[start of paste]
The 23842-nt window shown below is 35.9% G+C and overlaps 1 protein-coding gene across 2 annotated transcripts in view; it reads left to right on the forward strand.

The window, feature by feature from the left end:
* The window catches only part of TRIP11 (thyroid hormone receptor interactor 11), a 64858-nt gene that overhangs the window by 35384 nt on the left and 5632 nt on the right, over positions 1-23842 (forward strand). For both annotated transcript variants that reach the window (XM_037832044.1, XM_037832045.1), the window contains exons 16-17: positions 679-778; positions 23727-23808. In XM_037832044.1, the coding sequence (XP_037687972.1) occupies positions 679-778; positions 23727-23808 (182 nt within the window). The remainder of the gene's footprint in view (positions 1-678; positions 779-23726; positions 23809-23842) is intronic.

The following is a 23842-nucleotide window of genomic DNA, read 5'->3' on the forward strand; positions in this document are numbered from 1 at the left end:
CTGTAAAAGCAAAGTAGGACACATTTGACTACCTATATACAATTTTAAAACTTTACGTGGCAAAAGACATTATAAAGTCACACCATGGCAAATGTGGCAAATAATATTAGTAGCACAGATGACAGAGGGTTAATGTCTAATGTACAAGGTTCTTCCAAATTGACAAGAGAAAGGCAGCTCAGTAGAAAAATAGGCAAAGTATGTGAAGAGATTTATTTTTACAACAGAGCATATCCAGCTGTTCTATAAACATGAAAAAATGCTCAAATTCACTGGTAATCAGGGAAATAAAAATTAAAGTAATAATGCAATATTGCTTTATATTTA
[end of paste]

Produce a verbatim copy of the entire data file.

The 23842-nt window shown below is 35.9% G+C and overlaps 1 protein-coding gene across 2 annotated transcripts in view; it reads left to right on the forward strand.

The window, feature by feature from the left end:
* The window catches only part of TRIP11 (thyroid hormone receptor interactor 11), a 64858-nt gene that overhangs the window by 35384 nt on the left and 5632 nt on the right, over positions 1-23842 (forward strand). For both annotated transcript variants that reach the window (XM_037832044.1, XM_037832045.1), the window contains exons 16-17: positions 679-778; positions 23727-23808. In XM_037832044.1, the coding sequence (XP_037687972.1) occupies positions 679-778; positions 23727-23808 (182 nt within the window). The remainder of the gene's footprint in view (positions 1-678; positions 779-23726; positions 23809-23842) is intronic.

The following is a 23842-nucleotide window of genomic DNA, read 5'->3' on the forward strand; positions in this document are numbered from 1 at the left end:
CTGTAAAAGCAAAGTAGGACACATTTGACTACCTATATACAATTTTAAAACTTTACGTGGCAAAAGACATTATAAAGTCACACCATGGCAAATGTGGCAAATAATATTAGTAGCACAGATGACAGAGGGTTAATGTCTAATGTACAAGGTTCTTCCAAATTGACAAGAGAAAGGCAGCTCAGTAGAAAAATAGGCAAAGTATGTGAAGAGATTTATTTTTACAACAGAGCATATCCAGCTGTTCTATAAACATGAAAAAATGCTCAAATTCACTGGTAATCAGGGAAATAAAAATTAAAGTAATAATGCAATATTGCTTTATATTTA